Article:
Spring


We're not permitted to look at the dresses until we're assigned a consultant, someone who inquires with eyebrows raised about color and size and price, of course. "Ask my daughter," I say, pointing. "I don't pay for prom."

Technically that's incorrect: My husband and I kick in a hundred bucks towards the occasion. But between up-dos and nails; shoes and makeup; flowers and a limo; tickets and alterations for a made-in-China gown costing between two- and twelve hundred dollars, our contribution is laughable.

We select an armload of dresses and are directed to the bank of rooms at the back of the store. Our consultant misspells my daughter's name on a pink sticky note in the shape of a heart and affixes it to her dressing room door.

To my left, a little girl in a white Communion dress examines herself in a three-way mirror. She smiles, revealing two missing front teeth, as her mother puts a veil on her head.

A toddler toddles by in a pair of high heels.

A woman hands her mother a teal gown through the dressing room door. She looks at my eldest. "Are you here for your wedding or your prom?"

"My sister's prom."

"Just wait," the woman sighs deeply. "Prom's a piece of cake compared to planning a wedding."

Up three stairs, on a raised platform in the center of the store, are three dressing rooms. On the opposite side of the wall, three more. This space is reserved for the brides-to-be. They try on gown after gown, emerging from the dressing room to ooohs and aaahs and the teary-eyed smiles of their sisters and mothers and friends.

A great handbell is rung. A cheer goes up. A bridal gown has been chosen.

My daughter tries on countless dresses. This one is too low; that one cut too high. The color is off. The price is too steep. Another has cutouts that expose hipbones and sides, designed to, according to one store: allow you flaunt it if you’ve got it.

A dizzying two hours later, we emerge, empty-handed and frazzled.

* * *
I see that my daffodils are emerging from the warming soil. No one rings a handbell. There are no great shrieks of joy; no wild clapping to usher them in. They easily go unnoticed.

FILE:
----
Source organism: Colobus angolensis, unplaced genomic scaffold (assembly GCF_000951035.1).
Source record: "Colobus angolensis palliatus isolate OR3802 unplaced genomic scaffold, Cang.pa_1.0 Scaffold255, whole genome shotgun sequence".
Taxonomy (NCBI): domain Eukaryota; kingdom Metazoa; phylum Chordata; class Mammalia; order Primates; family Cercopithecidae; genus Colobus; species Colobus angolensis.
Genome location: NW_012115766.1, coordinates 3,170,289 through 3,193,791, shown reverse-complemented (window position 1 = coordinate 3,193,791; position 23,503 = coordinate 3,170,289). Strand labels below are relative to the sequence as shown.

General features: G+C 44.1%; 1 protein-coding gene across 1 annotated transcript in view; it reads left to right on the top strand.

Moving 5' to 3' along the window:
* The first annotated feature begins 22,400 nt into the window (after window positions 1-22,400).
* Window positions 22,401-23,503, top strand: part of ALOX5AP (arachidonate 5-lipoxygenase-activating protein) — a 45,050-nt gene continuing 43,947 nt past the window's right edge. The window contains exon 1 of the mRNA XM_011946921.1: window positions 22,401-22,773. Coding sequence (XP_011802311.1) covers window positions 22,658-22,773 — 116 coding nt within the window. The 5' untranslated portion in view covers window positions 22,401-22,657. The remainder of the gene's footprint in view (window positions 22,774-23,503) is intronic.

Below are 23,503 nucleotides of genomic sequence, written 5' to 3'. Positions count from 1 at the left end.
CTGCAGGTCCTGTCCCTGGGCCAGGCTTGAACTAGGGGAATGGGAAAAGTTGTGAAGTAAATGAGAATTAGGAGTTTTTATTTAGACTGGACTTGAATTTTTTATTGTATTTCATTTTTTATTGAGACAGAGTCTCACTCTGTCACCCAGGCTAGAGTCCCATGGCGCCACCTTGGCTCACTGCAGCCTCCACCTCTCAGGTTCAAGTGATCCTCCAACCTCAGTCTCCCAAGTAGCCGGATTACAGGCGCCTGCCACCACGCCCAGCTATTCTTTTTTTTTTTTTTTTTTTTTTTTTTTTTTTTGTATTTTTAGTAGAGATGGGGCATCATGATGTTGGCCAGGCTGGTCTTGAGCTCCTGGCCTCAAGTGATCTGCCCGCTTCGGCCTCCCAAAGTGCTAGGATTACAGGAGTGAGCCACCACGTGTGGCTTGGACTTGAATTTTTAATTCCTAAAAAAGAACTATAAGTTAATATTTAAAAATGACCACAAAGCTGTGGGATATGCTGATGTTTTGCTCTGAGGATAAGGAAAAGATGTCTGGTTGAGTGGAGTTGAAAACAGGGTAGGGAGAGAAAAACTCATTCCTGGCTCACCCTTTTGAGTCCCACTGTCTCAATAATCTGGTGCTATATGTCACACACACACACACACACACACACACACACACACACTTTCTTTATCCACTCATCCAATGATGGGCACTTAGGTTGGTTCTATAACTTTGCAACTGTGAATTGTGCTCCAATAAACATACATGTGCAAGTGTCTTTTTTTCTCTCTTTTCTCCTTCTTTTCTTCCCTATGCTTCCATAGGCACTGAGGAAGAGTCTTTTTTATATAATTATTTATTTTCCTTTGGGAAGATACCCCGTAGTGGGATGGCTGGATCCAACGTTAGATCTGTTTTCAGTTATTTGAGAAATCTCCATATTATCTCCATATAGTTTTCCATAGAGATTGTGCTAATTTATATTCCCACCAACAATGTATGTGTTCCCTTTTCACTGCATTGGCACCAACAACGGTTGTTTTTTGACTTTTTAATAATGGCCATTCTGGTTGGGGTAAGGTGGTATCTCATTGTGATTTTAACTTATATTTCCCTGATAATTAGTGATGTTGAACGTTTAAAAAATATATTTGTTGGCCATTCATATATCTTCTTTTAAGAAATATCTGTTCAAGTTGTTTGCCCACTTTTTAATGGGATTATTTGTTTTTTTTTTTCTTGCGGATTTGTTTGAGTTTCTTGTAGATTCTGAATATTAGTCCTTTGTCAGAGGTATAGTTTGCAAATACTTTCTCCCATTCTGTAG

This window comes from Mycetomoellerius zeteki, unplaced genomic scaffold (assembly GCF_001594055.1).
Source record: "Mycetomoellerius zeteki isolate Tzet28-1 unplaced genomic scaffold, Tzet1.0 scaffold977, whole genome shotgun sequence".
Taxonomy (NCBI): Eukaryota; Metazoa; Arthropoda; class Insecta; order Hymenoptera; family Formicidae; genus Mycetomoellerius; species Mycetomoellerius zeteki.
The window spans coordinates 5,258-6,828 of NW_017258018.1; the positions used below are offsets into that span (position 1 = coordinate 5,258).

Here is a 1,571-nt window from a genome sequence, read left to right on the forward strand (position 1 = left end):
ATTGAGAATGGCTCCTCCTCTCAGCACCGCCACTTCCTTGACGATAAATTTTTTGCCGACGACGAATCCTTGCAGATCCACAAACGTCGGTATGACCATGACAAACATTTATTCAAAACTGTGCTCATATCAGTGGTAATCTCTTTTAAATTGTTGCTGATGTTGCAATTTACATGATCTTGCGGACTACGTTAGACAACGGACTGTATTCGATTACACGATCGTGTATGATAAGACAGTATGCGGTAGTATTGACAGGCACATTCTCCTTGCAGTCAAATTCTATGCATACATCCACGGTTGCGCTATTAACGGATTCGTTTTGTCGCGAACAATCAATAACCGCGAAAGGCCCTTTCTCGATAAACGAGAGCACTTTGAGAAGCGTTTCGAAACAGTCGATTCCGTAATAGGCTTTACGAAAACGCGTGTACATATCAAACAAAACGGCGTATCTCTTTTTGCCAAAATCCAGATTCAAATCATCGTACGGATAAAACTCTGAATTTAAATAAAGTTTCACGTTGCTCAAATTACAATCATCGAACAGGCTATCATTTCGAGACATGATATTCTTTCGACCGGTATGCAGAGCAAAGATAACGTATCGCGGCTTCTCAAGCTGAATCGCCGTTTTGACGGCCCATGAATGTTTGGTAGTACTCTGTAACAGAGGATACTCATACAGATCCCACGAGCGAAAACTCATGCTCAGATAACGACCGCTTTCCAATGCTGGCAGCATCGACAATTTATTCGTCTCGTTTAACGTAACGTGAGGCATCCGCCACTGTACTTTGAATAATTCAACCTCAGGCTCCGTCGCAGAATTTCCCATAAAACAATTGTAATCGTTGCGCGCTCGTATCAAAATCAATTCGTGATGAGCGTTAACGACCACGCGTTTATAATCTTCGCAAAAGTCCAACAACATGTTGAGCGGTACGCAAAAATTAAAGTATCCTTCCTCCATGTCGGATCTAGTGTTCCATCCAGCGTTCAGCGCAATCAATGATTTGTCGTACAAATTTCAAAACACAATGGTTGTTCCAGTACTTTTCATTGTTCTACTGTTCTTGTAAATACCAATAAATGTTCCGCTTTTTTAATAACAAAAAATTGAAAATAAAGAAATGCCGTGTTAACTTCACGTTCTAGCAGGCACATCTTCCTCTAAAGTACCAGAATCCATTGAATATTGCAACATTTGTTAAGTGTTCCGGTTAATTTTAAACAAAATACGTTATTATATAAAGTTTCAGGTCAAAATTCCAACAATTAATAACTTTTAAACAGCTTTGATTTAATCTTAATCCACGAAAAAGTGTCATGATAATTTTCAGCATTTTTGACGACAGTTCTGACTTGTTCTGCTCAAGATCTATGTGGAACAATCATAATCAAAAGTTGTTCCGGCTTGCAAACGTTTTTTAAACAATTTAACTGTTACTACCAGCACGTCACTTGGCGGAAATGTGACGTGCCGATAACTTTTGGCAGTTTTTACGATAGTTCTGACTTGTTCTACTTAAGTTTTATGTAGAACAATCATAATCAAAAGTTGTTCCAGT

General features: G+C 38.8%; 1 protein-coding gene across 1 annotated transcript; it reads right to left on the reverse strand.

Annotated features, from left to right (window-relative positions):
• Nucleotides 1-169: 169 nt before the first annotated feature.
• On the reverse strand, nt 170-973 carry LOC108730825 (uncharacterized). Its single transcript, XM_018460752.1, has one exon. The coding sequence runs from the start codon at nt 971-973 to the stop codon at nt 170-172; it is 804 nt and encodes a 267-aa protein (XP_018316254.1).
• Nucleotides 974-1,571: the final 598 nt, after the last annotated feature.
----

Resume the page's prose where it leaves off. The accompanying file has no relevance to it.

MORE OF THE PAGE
That's OK.

My daffodils don't lord it over the crocuses and the hyacinths. They merely stand, silent and still, arriving without fanfare, doing their their work in quiet majesty, announcing spring.

Any idea what the average person spent on prom last year?



http://www.goldenasp.com/shop/dresses/style/cutout-prom-dresses


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Writing in the Margins, Bursting at the Seams: Spring

Monday, March 11, 2013

Spring


We're not permitted to look at the dresses until we're assigned a consultant, someone who inquires with eyebrows raised about color and size and price, of course. "Ask my daughter," I say, pointing. "I don't pay for prom."

Technically that's incorrect: My husband and I kick in a hundred bucks towards the occasion. But between up-dos and nails; shoes and makeup; flowers and a limo; tickets and alterations for a made-in-China gown costing between two- and twelve hundred dollars, our contribution is laughable.

We select an armload of dresses and are directed to the bank of rooms at the back of the store. Our consultant misspells my daughter's name on a pink sticky note in the shape of a heart and affixes it to her dressing room door.

To my left, a little girl in a white Communion dress examines herself in a three-way mirror. She smiles, revealing two missing front teeth, as her mother puts a veil on her head.

A toddler toddles by in a pair of high heels.

A woman hands her mother a teal gown through the dressing room door. She looks at my eldest. "Are you here for your wedding or your prom?"

"My sister's prom."

"Just wait," the woman sighs deeply. "Prom's a piece of cake compared to planning a wedding."

Up three stairs, on a raised platform in the center of the store, are three dressing rooms. On the opposite side of the wall, three more. This space is reserved for the brides-to-be. They try on gown after gown, emerging from the dressing room to ooohs and aaahs and the teary-eyed smiles of their sisters and mothers and friends.

A great handbell is rung. A cheer goes up. A bridal gown has been chosen.

My daughter tries on countless dresses. This one is too low; that one cut too high. The color is off. The price is too steep. Another has cutouts that expose hipbones and sides, designed to, according to one store: allow you flaunt it if you’ve got it.

A dizzying two hours later, we emerge, empty-handed and frazzled.

* * *
I see that my daffodils are emerging from the warming soil. No one rings a handbell. There are no great shrieks of joy; no wild clapping to usher them in. They easily go unnoticed.

That's OK.

My daffodils don't lord it over the crocuses and the hyacinths. They merely stand, silent and still, arriving without fanfare, doing their their work in quiet majesty, announcing spring.

Any idea what the average person spent on prom last year?



http://www.goldenasp.com/shop/dresses/style/cutout-prom-dresses


Labels: , , , ,

3 Comments:

At March 11, 2013 at 6:43 AM , Anonymous Anonymous said...

This comment has been removed by a blog administrator.

 
At March 11, 2013 at 6:52 AM , Blogger Lance said...

I know I'm supposed to use a bunch of exclamation points and scream ridiculous but hell, I know the deal. As Jay Z would say "don't knock the hustle". My daughter is going to her first prom. She's been talking about her dress for weeks. we're helping with 2 or 3 hundred dollars. The rest is up to her. Parenting rules, doesn't it kel? *fistbump*

 
At March 11, 2013 at 1:04 PM , Anonymous Anonymous said...

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